Canadian Privacy Commissioner Unimpressed with Bill C-11 as it Currently Stands

The Canadian Privacy Commissioner recently voiced serious concerns with Bill C-11, a piece of legislation meant  to replace the Canadian law relating to  personal information. Though it is meant to upgrade Canadian legislation, Commissioner Therrien believes the revised law would actually lessen the protection of personal information for Canadians.

As you may remember, the Canadian Parliament tabled new bill called C-11, back in September, meant to overhaul our the Canadian personal information protection statute. This bill is currently being studied, including as changes which may be required before it should become law.

Mr. Therrien recently spoke about this bill at an online conference put together by the Option Consommateurs, where he gave us his take on C-11, namely that this bill falls short of adequately protecting Canadians.

For one thing, the Canadian Commissioner says the new law should make it harder for businesses to use obscure or vague language, when requesting consent from individuals, but it does not. Even under the new statute, businesses could continue to ask for consent using language that is unclear or not specific enough. According to him, Bill C-11 would lower the standard to apply to consents from individuals.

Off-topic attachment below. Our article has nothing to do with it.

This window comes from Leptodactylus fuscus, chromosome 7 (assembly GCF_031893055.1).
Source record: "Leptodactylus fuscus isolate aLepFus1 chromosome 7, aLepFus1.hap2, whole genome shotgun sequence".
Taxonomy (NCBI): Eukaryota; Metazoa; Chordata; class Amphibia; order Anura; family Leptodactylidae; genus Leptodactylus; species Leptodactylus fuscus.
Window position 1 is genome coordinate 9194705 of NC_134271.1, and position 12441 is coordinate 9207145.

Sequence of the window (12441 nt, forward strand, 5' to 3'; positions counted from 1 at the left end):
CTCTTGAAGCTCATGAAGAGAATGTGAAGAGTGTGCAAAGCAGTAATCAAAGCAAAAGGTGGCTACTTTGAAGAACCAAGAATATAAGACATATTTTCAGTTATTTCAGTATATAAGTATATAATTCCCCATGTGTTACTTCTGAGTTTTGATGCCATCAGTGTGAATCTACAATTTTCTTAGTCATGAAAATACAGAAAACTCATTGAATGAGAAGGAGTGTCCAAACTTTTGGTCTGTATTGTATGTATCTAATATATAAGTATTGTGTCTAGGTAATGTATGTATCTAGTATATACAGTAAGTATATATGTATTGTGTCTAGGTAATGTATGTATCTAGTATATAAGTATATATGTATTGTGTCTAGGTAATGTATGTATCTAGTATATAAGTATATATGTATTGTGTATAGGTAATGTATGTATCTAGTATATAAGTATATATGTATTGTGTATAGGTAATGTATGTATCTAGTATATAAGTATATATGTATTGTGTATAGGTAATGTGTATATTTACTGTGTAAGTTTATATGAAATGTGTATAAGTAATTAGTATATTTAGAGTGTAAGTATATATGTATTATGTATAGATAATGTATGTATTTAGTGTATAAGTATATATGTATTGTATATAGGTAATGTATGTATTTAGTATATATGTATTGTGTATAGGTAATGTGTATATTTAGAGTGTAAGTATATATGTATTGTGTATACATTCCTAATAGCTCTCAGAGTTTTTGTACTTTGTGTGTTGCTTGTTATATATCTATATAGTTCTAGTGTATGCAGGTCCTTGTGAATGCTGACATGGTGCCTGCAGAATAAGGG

Not too surprisingly, the Commissioner also disagrees with the Legislator’s decision to create a new system whereby penalties would be heard by a new administrative tribunal, as opposed to the office of the Privacy Commissioner of Canada. He believes this new structure will only result in process that is even more cumbersome in cases of violation of the privacy protection statute.

The Commissioner also reiterated that he believes Canada should be enshrine the individuals’ rights to the protection of their personal information, for example in Constitution-like documents meant to confer on that right a charter-like protection. Sadly enough, Canada has yet to protect the righto to the protection of personal to that extent. According to the Canadian commissioner, this weakens what Canadians can expect in terms of protection from the law.